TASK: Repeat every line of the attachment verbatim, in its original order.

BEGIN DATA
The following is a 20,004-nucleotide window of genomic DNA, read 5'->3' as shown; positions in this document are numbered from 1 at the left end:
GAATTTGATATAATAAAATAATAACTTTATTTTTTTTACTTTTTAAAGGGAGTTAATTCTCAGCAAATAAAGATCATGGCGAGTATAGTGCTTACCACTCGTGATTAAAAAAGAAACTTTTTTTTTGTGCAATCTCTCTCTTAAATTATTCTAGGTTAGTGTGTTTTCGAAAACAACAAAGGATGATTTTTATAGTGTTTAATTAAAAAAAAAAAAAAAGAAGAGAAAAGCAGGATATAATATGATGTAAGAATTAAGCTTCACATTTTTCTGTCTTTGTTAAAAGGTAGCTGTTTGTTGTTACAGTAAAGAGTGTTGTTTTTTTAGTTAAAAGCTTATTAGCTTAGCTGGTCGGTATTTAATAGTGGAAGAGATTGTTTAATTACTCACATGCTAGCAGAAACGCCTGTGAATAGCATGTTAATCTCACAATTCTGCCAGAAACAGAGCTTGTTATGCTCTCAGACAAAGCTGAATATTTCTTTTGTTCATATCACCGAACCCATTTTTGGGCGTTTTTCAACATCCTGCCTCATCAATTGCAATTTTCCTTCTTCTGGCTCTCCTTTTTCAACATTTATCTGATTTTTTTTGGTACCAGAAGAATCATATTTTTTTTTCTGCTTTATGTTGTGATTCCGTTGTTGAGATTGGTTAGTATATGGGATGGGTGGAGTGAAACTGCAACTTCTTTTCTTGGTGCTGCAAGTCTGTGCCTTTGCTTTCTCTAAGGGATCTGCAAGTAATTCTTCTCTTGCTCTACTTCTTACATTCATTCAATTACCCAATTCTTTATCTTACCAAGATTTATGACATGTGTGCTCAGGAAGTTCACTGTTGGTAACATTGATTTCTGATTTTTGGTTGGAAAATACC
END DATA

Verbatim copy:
The following is a 20,004-nucleotide window of genomic DNA, read 5'->3' as shown; positions in this document are numbered from 1 at the left end:
GAATTTGATATAATAAAATAATAACTTTATTTTTTTTACTTTTTAAAGGGAGTTAATTCTCAGCAAATAAAGATCATGGCGAGTATAGTGCTTACCACTCGTGATTAAAAAAGAAACTTTTTTTTTGTGCAATCTCTCTCTTAAATTATTCTAGGTTAGTGTGTTTTCGAAAACAACAAAGGATGATTTTTATAGTGTTTAATTAAAAAAAAAAAAAAAGAAGAGAAAAGCAGGATATAATATGATGTAAGAATTAAGCTTCACATTTTTCTGTCTTTGTTAAAAGGTAGCTGTTTGTTGTTACAGTAAAGAGTGTTGTTTTTTTAGTTAAAAGCTTATTAGCTTAGCTGGTCGGTATTTAATAGTGGAAGAGATTGTTTAATTACTCACATGCTAGCAGAAACGCCTGTGAATAGCATGTTAATCTCACAATTCTGCCAGAAACAGAGCTTGTTATGCTCTCAGACAAAGCTGAATATTTCTTTTGTTCATATCACCGAACCCATTTTTGGGCGTTTTTCAACATCCTGCCTCATCAATTGCAATTTTCCTTCTTCTGGCTCTCCTTTTTCAACATTTATCTGATTTTTTTTGGTACCAGAAGAATCATATTTTTTTTTCTGCTTTATGTTGTGATTCCGTTGTTGAGATTGGTTAGTATATGGGATGGGTGGAGTGAAACTGCAACTTCTTTTCTTGGTGCTGCAAGTCTGTGCCTTTGCTTTCTCTAAGGGATCTGCAAGTAATTCTTCTCTTGCTCTACTTCTTACATTCATTCAATTACCCAATTCTTTATCTTACCAAGATTTATGACATGTGTGCTCAGGAAGTTCACTGTTGGTAACATTGATTTCTGATTTTTGGTTGGAAAATACC